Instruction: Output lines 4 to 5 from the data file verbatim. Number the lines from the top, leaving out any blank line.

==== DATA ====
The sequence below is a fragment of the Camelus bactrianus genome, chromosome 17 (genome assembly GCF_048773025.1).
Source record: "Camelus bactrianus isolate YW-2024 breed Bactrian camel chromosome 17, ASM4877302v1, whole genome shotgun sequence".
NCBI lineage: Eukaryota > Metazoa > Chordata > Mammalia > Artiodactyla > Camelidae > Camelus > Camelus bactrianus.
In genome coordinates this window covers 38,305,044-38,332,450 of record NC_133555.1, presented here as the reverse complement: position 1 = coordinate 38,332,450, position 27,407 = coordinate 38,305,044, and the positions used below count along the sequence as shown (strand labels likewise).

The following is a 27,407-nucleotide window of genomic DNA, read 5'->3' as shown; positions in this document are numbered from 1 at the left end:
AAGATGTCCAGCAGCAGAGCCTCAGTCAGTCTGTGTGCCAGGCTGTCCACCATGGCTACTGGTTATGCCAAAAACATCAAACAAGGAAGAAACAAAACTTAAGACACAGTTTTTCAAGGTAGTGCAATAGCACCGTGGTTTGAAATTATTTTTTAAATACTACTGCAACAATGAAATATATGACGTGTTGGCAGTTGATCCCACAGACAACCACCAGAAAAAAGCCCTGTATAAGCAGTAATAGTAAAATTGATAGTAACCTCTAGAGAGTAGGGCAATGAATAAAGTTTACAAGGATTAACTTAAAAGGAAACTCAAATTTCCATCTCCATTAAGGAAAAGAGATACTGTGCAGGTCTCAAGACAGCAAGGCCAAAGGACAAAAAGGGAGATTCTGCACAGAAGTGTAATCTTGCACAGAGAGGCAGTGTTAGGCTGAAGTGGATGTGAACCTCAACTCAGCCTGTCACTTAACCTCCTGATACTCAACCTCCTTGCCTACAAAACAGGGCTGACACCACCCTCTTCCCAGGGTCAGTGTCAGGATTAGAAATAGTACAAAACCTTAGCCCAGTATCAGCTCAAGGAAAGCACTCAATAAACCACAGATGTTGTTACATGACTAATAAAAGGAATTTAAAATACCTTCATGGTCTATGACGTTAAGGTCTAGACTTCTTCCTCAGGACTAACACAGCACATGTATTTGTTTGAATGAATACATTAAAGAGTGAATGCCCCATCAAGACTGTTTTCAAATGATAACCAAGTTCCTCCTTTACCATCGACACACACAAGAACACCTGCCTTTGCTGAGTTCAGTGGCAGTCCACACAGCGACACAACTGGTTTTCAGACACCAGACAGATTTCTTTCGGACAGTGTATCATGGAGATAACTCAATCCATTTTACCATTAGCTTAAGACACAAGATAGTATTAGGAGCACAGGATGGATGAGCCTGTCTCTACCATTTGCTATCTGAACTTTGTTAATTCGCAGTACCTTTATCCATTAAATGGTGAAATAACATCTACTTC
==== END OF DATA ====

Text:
In genome coordinates this window covers 38,305,044-38,332,450 of record NC_133555.1, presented here as the reverse complement: position 1 = coordinate 38,332,450, position 27,407 = coordinate 38,305,044, and the positions used below count along the sequence as shown (strand labels likewise).

The following is a 27,407-nucleotide window of genomic DNA, read 5'->3' as shown; positions in this document are numbered from 1 at the left end: